Bird enthusiast Claire Johnson is now a full-time avian ecologist with the Illinois Natural History Survey (INHS)!
Spending time outdoors with her family sparked Claire’s early interest in science. Little did she know then that her early love of the outdoors would lead to her future career!
“I have to thank my parents for taking me and my brother camping and river walking when we were little and always encouraging us to be curious about the world, even if that meant bringing toads and praying mantises and earthworms into the house,” Claire said.
High school marked a turning point.
“My high school biology teacher was an entomologist in a past life and offered an excellent field biology course,” Claire explained. “Hearing them talk about fieldwork experiences it finally dawned on me that I could make a career of playing outside.”
Claire went on to study integrative biology and chemistry as an undergraduate at the University of Illinois at Urbana-Champaign (U of I). It was there that she first fell in love with ornithology—the study of birds.
“Taking ornithology with Mike Ward got me excited about birds and helped me land my first field job,” Claire said.
After graduating, Claire spent several seasons conducting bird surveys in the Sierra Nevada, working on an organic farm during the fall and spring.
“I then did a stint as a carpenter and managed a solar installation team before going back to get my master of science degree studying the ecology of Black-billed and Yellow-billed Cuckoos at the University of Illinois,” she said.
Claire pursued her master’s degree in the U of I’s Natural Resources and Environmental Sciences department.
Advised by INHS ornithologist T. J. Benson, Claire values the collaborative and supportive environment she first found at INHS as a graduate student.
“So many people at INHS have gone out of their way to give me information or advice, helped me in the field at a moment's notice, and acted as a sounding board while I figured out my project on Black-billed and Yellow-billed Cuckoo ecology,” Claire said. “It feels like we are all working towards the same goals and has made for a fun and much less stressful graduate experience.”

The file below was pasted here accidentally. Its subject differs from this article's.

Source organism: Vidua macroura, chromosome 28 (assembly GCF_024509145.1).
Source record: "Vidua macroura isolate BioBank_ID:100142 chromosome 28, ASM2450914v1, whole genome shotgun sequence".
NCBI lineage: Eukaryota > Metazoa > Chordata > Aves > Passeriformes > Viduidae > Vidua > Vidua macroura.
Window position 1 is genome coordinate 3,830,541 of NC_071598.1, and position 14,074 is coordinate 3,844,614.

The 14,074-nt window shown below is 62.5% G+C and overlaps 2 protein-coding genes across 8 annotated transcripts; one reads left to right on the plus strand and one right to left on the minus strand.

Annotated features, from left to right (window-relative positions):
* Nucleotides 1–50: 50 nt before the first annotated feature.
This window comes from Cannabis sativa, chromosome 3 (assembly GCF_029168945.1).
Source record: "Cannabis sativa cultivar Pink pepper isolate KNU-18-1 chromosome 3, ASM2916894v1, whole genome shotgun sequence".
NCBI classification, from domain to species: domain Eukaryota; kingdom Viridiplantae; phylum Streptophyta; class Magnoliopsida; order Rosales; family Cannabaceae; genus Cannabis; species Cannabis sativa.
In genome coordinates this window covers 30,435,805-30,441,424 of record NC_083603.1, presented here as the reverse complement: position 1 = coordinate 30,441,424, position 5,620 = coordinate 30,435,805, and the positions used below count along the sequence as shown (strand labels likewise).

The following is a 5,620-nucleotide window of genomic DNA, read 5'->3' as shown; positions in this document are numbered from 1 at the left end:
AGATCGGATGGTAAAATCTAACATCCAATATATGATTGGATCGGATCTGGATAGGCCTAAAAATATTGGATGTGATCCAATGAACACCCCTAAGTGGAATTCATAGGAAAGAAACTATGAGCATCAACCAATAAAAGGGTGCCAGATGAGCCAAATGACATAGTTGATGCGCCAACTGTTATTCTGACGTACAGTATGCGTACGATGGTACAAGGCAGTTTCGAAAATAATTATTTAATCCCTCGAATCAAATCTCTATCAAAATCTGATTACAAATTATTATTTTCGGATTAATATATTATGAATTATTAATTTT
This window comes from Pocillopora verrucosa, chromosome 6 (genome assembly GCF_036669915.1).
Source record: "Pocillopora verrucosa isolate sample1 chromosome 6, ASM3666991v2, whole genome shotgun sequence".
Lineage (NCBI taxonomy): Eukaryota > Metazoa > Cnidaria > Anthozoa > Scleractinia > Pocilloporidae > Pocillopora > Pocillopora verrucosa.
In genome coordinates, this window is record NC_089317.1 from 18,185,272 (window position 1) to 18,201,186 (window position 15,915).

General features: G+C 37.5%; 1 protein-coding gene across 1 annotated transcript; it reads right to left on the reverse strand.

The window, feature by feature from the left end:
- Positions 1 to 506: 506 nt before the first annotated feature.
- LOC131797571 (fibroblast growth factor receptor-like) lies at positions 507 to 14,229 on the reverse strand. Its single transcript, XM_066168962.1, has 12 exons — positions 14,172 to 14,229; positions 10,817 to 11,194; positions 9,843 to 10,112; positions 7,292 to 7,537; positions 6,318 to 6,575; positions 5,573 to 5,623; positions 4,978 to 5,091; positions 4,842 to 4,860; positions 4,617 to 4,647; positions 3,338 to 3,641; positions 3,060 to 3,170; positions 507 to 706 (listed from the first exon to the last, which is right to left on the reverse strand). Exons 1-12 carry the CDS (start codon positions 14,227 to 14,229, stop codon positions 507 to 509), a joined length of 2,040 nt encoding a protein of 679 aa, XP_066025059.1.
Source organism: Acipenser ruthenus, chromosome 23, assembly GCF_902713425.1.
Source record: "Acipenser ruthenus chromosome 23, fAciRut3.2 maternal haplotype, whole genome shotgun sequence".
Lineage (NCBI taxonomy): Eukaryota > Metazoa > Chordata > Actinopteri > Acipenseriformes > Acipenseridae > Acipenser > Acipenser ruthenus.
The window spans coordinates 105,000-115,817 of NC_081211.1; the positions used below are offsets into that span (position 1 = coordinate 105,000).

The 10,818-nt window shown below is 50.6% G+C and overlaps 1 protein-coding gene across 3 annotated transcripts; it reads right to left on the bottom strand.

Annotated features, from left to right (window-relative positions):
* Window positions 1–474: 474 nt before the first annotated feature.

Claire is hopeful that her master’s research on cuckoos will have a lasting impact on not only management efforts directed at Black-billed Cuckoos but also the shrubland habitat that they and other birds depend on.
“I hope my work adds another reason to appreciate and fund management of shrublands, which tend to be undervalued by the general public,” said Claire. “Black-billed Cuckoos are state threatened in Illinois and seem to be shrubland dependent in this region, but they're not the only species using this habitat type.”
“Shrublands are ephemeral and hugely productive, supporting a diversity of plants and animals, she continued. “By managing for the state listed Black-billed Cuckoo, many other species could benefit from the creation or maintenance of shrublands.”
Now, with her master’s degree completed, Claire is really excited to continue working at INHS as a full-time avian biologist.
But what does a day in the life of an ornithologist look like?
“Everyone in my family asks me what I actually do all day, and the good thing is, it depends! I love getting to be in the field during the summer and then having time to work on analyses and writing the rest of the year,” Claire said.
One thing is for certain—Claire is ready to dive into her new role and research!
“Birds are a great study system for asking all types of questions,” she explained. “I’m more interested in conservation and management, and birds can be excellent indicators of environmental health and how a community responds to management actions.”
Claire will be conducting applied research that touches on all of these topics—birds, conservation, and management.
“I’m excited to join a project examining which species use different Conservation Reserve Enhancement Program (CREP) plantings and how avian communities change as these plantings mature,” she said. “I hope what we learn will inform future management of these lands.”